Advice from the FDA to pregnant women and young children about the consumption of seafood no longer stands the test of time. The Dietary Guidelines released yesterday recognize the benefits of a diet that is rich in seafood. It is time the FDA did the same.
In 2004, HHS's Food and Drug Administration (FDA) issued advice to women who are or might be pregnant, nursing mothers and young children about fish and shellfish. The guidance urged this select group to eat up to 12 ounces of fish a week, while avoiding four rarely-eaten types (shark, swordfish, king mackerel, and tilefish) because of mercury.
While well intended, many doctors and dietitians believe the advice has done more harm than good.
New research suggests the nutrition we get as early as in the womb can affect us all our lives. Among the nutrients moms and their babies need the most, but all too often don't get enough of, are the omega-3s found in seafood.
Science shows eating fish during pregnancy boosts brain and eye development in babies. While the latest studies suggest at least two 4-ounce servings of seafood a week is best, the average American mom-to-be eats just 1.89 ounces a week. That's less than one full serving.
The amount of seafood families eat remains woefully low after babies are born. According to a survey of American consumer behavior, 91 percent of parents with children 12 years old or younger feed their families fish less than dietitians recommend. And the problem can be cyclical: 65 percent of parents who feed seafood to their children less than twice a year reported that they rarely or never ate seafood themselves as a child.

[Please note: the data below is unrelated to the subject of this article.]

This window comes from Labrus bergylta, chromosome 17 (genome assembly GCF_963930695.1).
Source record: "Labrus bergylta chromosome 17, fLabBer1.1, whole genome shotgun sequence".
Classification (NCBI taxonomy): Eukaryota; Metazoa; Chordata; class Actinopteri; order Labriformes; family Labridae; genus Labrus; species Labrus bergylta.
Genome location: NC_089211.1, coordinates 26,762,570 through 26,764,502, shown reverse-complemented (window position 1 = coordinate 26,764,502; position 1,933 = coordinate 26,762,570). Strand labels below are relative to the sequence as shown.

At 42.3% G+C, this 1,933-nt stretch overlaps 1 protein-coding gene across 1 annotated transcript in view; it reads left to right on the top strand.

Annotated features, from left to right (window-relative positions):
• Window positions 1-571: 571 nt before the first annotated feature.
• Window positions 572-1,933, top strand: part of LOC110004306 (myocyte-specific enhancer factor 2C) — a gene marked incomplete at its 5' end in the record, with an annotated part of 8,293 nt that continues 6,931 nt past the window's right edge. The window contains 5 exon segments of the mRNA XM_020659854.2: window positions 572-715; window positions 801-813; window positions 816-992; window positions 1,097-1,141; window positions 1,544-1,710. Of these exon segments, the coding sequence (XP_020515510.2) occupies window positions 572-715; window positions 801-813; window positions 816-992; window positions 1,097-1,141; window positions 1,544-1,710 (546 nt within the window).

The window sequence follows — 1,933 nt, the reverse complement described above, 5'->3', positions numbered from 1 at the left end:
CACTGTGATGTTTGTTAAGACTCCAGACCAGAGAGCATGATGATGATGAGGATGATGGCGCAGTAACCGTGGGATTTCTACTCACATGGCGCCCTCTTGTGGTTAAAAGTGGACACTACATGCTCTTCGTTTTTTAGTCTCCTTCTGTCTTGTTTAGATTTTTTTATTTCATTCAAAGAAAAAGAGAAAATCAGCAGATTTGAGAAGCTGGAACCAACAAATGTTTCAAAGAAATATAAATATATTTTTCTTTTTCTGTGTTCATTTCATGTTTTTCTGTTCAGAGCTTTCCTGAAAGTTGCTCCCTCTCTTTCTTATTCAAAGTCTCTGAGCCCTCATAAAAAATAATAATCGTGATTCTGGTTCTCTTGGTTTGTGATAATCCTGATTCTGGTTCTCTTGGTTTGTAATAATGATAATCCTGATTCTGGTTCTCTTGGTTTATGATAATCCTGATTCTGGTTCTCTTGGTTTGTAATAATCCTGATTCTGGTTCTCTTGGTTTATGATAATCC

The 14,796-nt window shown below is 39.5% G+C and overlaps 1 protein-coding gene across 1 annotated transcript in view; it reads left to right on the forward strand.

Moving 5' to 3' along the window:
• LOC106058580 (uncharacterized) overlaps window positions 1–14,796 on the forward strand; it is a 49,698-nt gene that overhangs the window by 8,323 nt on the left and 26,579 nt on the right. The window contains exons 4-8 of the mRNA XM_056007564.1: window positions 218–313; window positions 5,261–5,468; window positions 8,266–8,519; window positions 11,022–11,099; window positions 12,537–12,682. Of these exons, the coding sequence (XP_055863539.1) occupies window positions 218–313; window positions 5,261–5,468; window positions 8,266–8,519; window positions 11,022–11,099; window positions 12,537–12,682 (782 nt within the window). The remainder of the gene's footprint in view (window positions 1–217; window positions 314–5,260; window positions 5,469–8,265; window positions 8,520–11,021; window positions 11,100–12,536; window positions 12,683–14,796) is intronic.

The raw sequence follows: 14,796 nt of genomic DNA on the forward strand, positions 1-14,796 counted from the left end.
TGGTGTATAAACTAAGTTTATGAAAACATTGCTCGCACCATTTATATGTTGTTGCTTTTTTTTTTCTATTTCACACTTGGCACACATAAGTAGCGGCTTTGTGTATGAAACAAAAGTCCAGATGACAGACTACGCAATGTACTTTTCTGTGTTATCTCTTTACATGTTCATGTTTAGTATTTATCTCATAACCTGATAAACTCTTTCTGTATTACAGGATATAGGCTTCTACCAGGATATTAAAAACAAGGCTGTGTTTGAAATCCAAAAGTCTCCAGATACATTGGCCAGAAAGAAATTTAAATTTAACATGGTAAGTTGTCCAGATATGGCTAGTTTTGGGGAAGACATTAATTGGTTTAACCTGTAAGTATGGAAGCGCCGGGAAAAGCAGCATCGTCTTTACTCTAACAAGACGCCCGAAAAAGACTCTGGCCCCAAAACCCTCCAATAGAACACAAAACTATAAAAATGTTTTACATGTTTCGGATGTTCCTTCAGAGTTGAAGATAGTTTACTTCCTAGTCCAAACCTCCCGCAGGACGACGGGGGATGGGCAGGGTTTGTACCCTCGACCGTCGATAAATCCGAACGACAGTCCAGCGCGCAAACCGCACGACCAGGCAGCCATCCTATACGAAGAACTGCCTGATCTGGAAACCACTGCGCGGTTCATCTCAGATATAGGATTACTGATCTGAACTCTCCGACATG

While there are many reasons Americans eat the foods they do, unclear and outdated advice from the federal government about eating seafood is a part of the seafood-deficiency problem.
Although the guidance contains a few sentences about the benefits of eating fish, it comes across to risk-adverse expectant moms as a warning. In addition, Americans far outside the advice's target audience have been alarmed about seafood. One study showed 30 percent of respondents believe the FDA opinion applies to all Americans.
Most importantly, it was crafted nearly seven years ago and doesn't reflect the groundswell of science published since then that reveals the measurable risks of not eating enough seafood during pregnancy and beyond.
Stunningly, the Dietary Guidelines have been renewed twice since the FDA issued their advice in 2004. At a time when Americans are struggling with widespread nutrition-related disease, federal advice about what to eat must be based on current science.
The result of the advice has been exactly the opposite of what the FDA and EPA intended. Instead of helping families form healthy nutrition habits from the start, the advice is scaring them away from one of the few foods the guidelines says Americans need to eat more often.
The Obama Administration has made the health of Americans one of their top priorities. Now that the 2010 Dietary Guidelines for Americans is set, it's time to turn to the FDA's advice about nutrition during pregnancy. New advice from the FDA should not wait another year.
Dr. Mary Harris, RD, is a Professor of Food Science and Human Nutrition at Colorado State University and a member of the Perinatal Nutrition Working Group, a program of the National Healthy Mothers, Healthy Babies Coalition.